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Philosophy and Theology

Volume 30, Issue 2, 2018

Joseph Rono
Pages 333-359

Revolutionary Traits in Wittgenstein and St. Paul
A Comparative Study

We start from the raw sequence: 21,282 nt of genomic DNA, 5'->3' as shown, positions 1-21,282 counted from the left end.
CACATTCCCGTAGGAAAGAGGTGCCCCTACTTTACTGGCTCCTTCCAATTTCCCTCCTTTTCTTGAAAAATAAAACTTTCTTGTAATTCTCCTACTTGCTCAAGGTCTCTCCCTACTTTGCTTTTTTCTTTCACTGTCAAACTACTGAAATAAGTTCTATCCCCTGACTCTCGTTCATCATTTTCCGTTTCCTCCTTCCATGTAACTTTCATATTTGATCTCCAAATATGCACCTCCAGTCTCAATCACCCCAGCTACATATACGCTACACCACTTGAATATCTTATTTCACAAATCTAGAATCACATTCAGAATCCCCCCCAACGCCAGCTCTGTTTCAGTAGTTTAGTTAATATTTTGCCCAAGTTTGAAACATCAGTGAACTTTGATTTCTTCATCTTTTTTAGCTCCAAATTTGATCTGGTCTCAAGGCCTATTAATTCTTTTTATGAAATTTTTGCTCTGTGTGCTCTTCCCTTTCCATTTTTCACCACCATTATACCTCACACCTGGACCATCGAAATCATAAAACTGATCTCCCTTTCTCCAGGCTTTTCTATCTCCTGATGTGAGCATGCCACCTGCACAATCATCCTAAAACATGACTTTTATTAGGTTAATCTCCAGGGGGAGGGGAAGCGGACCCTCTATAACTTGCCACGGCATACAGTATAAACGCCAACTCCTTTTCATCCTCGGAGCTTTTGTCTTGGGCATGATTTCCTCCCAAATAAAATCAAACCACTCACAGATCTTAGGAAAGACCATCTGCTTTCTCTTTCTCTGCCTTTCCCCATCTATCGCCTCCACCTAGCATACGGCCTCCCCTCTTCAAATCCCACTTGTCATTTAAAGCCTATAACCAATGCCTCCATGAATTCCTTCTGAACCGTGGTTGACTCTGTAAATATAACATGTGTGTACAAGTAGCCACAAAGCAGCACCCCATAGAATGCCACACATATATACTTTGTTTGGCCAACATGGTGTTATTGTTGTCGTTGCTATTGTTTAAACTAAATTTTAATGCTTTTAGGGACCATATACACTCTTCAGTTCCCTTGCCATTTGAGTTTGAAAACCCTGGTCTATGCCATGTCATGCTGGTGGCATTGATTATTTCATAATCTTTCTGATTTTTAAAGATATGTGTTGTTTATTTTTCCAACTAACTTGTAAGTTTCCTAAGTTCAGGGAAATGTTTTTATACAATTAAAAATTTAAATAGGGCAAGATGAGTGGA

Philosophy experienced a turning point at the time of Ludwig Wittgenstein. Likewise, religion (Judaism) encountered transformation during the time of the apostle Paul. Wittgenstein’s metaphor of the ‘River-bed’ that was later subsumed in the language-game theory is a concept that challenged the then status quo of philosophy known as rationalistic foundationalism. This philosophical predisposi­tion is analogous to the religious situation when Paul began his Christian ministry. Paul’s passionate emphasis on ‘justification by faith’ rather than legalistic or ritualistic observance of the law, was a shockwave to the Judaist religious establishment. Wittgenstein and Paul could as well be regarded as ‘radicals’ or rebels in their respective disciplines. Wittgenstein introduced a paradigm shift into philosophy while Paul did it in the Christian religion. Their unconventional outlooks were, however, met with a lot of resistance especially from the diehard philosophers and/or religionists of the day. This paper, therefore, is a comparative work on Wittgenstein (Philosophy) and Paul (Religion) in order to demonstrate sustained revolutionary tendencies toward human innovations and the need to strive for excellence.

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